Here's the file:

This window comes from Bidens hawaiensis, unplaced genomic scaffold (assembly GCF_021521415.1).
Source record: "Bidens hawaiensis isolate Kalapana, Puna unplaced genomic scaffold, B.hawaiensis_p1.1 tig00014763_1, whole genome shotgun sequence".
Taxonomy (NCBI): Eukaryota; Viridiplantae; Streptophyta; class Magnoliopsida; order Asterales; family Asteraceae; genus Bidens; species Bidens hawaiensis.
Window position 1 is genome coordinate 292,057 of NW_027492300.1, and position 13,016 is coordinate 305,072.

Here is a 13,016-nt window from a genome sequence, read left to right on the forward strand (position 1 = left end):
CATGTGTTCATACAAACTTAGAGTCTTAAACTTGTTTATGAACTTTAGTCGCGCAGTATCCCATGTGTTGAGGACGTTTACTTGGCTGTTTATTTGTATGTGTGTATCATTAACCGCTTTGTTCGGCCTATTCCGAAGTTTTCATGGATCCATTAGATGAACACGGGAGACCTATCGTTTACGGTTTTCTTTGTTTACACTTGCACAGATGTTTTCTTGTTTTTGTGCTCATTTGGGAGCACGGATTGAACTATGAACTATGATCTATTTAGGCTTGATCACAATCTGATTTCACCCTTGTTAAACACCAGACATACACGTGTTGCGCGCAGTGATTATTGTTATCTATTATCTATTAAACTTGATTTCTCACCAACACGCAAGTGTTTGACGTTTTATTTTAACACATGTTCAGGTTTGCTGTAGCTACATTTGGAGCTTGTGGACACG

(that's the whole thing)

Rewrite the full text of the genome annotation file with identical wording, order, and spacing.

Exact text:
This window comes from Bidens hawaiensis, unplaced genomic scaffold (assembly GCF_021521415.1).
Source record: "Bidens hawaiensis isolate Kalapana, Puna unplaced genomic scaffold, B.hawaiensis_p1.1 tig00014763_1, whole genome shotgun sequence".
Taxonomy (NCBI): Eukaryota; Viridiplantae; Streptophyta; class Magnoliopsida; order Asterales; family Asteraceae; genus Bidens; species Bidens hawaiensis.
Window position 1 is genome coordinate 292,057 of NW_027492300.1, and position 13,016 is coordinate 305,072.

Here is a 13,016-nt window from a genome sequence, read left to right on the forward strand (position 1 = left end):
CATGTGTTCATACAAACTTAGAGTCTTAAACTTGTTTATGAACTTTAGTCGCGCAGTATCCCATGTGTTGAGGACGTTTACTTGGCTGTTTATTTGTATGTGTGTATCATTAACCGCTTTGTTCGGCCTATTCCGAAGTTTTCATGGATCCATTAGATGAACACGGGAGACCTATCGTTTACGGTTTTCTTTGTTTACACTTGCACAGATGTTTTCTTGTTTTTGTGCTCATTTGGGAGCACGGATTGAACTATGAACTATGATCTATTTAGGCTTGATCACAATCTGATTTCACCCTTGTTAAACACCAGACATACACGTGTTGCGCGCAGTGATTATTGTTATCTATTATCTATTAAACTTGATTTCTCACCAACACGCAAGTGTTTGACGTTTTATTTTAACACATGTTCAGGTTTGCTGTAGCTACATTTGGAGCTTGTGGACACG